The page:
• Example 2: agreed prices
    The subscriber agrees and enters into a 24-month contract on terms that the core
    subscription price will be X per month for the first 12-months (or some other
    period) and X + Y (or X + Y%) for the second 12-months (or some other period).
    On the basis that the relevant price terms are sufficiently prominent and transparent
    that the subscriber can properly be said to have agreed on an informed basis, at the
    point of sale, to the relevant tiered price(s), Ofcom would not regard the application
    of the agreed price in the second period as a modification of the contract capable of
    meeting GC9.6's material detriment requirement.

    • Example 3: agreed prices
    The subscriber agrees and enters into a 24-month contract on terms that the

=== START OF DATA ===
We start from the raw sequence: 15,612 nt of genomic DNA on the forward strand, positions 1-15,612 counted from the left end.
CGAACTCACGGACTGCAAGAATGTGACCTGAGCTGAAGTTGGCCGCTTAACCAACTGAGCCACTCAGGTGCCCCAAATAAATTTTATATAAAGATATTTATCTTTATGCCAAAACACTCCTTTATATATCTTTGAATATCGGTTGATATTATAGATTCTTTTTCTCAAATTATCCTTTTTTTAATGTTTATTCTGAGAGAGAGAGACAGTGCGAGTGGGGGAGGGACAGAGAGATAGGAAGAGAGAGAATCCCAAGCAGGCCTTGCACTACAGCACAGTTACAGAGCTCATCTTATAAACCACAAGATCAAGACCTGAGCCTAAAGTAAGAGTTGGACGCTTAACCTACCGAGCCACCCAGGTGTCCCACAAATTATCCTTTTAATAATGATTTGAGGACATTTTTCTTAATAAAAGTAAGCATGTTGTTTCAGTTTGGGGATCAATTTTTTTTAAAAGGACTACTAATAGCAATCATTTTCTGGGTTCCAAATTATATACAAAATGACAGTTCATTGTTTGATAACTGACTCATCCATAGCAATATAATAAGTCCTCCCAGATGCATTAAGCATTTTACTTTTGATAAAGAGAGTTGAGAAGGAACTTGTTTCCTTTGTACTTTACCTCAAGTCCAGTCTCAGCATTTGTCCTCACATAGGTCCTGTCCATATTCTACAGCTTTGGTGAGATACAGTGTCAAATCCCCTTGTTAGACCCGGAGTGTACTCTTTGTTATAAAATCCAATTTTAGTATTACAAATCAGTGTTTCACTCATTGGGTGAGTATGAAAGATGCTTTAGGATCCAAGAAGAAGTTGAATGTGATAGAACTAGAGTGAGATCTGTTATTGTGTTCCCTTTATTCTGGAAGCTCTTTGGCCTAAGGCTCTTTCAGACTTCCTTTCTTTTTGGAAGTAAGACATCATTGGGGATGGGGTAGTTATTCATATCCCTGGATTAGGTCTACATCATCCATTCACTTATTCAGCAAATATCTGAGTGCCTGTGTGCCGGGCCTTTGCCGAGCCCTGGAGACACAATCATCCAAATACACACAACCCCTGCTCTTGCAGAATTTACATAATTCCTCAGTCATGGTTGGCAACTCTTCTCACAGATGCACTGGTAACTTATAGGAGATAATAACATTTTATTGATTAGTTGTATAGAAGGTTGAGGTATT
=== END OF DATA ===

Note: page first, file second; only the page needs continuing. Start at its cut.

agreed core subscription price will be X per month for the first 12-months (or some
    other period) and X + RPI10 for the second 12-months (or some other period). On
    the basis that the relevant price terms are sufficiently prominent and transparent
    that the subscriber can properly be said to have agreed on an informed basis, at the
    point of sale, to the relevant tiered price(s), Ofcom would not regard the application
    of the agreed price in the second period as a modification of the contract capable of
    meeting GC9.6's material detriment requirement.

    A1.15 As set out above, the position in examples 2 and 3 depends on the relevant price
    terms being sufficiently prominent and transparent that the subscriber can properly
    be said to have agreed on an informed basis, at the point of sale, to the relevant
    tiered price(s). Where that is so, the application of the agreed price(s) at the